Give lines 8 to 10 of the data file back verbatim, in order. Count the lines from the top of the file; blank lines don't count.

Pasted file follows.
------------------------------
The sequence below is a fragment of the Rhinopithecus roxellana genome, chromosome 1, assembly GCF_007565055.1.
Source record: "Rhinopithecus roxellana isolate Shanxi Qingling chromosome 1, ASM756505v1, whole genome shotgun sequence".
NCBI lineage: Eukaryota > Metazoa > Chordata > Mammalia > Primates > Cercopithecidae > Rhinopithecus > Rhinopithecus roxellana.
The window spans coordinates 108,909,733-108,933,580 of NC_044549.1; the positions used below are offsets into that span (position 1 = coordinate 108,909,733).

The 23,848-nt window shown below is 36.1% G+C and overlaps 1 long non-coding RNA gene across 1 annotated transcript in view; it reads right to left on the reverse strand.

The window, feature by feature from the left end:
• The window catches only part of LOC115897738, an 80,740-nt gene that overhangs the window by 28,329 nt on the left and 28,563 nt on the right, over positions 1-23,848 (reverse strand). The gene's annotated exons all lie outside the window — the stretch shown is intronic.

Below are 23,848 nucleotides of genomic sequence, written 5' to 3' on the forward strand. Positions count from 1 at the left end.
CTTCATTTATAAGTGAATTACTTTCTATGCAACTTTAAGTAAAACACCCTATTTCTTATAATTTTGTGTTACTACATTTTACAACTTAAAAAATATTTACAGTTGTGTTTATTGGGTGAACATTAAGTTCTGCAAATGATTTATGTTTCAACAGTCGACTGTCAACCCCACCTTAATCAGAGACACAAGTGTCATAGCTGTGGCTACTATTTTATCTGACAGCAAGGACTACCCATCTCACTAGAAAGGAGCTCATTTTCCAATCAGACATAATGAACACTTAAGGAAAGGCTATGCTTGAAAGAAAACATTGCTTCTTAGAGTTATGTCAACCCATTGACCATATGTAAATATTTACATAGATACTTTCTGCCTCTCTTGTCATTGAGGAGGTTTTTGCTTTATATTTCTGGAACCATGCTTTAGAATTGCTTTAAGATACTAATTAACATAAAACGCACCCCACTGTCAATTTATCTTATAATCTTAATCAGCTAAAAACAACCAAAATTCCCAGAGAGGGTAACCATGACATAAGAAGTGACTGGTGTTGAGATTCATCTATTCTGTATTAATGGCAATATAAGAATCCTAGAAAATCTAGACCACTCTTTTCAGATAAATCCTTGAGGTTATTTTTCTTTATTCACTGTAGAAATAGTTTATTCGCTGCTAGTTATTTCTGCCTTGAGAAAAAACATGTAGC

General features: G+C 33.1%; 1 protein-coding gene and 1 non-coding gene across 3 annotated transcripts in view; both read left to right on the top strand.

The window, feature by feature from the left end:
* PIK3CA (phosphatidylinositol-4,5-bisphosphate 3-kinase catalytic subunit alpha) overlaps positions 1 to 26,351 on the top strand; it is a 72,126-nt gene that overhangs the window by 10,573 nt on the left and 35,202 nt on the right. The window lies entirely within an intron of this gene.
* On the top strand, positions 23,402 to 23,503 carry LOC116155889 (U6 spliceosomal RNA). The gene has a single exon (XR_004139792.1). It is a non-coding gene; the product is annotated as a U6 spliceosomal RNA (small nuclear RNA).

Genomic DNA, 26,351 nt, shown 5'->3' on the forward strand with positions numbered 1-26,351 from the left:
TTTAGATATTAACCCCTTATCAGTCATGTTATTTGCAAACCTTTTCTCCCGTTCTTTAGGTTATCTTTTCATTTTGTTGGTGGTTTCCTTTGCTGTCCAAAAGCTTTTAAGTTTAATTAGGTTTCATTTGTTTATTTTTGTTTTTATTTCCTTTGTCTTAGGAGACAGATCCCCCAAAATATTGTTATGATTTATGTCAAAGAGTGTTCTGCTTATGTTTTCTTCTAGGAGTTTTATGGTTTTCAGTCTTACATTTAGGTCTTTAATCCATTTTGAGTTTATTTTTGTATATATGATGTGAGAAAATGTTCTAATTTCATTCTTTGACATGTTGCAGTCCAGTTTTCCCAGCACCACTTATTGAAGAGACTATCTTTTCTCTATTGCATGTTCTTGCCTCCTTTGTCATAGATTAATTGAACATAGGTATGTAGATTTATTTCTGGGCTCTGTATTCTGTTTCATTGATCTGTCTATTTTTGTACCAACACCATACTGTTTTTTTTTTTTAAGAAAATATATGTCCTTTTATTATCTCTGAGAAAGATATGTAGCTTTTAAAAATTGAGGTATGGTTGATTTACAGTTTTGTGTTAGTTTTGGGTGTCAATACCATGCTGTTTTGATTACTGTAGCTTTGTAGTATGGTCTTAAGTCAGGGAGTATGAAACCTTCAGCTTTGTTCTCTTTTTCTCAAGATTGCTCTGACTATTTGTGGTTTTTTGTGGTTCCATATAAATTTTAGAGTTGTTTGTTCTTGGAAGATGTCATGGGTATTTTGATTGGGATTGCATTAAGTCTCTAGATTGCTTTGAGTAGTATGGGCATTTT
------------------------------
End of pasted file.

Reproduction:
Below are 23,848 nucleotides of genomic sequence, written 5' to 3' on the forward strand. Positions count from 1 at the left end.
CTTCATTTATAAGTGAATTACTTTCTATGCAACTTTAAGTAAAACACCCTATTTCTTATAATTTTGTGTTACTACATTTTACAACTTAAAAAATATTTACAGTTGTGTTTATTGGGTGAACATTAAGTTCTGCAAATGATTTATGTTTCAACAGTCGACTGTCAACCCCACCTTAATCAGAGACACAAGTGTCATAGCTGTGGCTACTATTTTATCTGACAGCAAGGACTACCCATCTCACTAGAAAGGAGCTCATTTTCCAATCAGACATAATGAACACTTAAGGAAAGGCTATGCTTGAAAGAAAACATTGCTTCTTAGAGTTATGTCAACCCATTGACCATATGTAAATATTTACATAGATACTTTCTGCCTCTCTTGTCATTGAGGAGGTTTTTGCTTTATATTTCTGGAACCATGCTTTAGAATTGCTTTAAGATACTAATTAACATAAAACGCACCCCACTGTCAATTTATCTTATAATCTTAATCAGCTAAAAACAACCAAAATTCCCAGAGAGGGTAACCATGACATAAGAAGTGACTGGTGTTGAGATTCATCTATTCTGTATTAATGGCAATATAAGAATCCTAGAAAATCTAGACCACTCTTTTCAGATAAATCCTTGAGGTTATTTTTCTTTATTCACTGTAGAAATAGTTTATTCGCTGCTAGTTATTTCTGCCTTGAGAAAAAACATGTAGC

General features: G+C 33.1%; 1 protein-coding gene and 1 non-coding gene across 3 annotated transcripts in view; both read left to right on the top strand.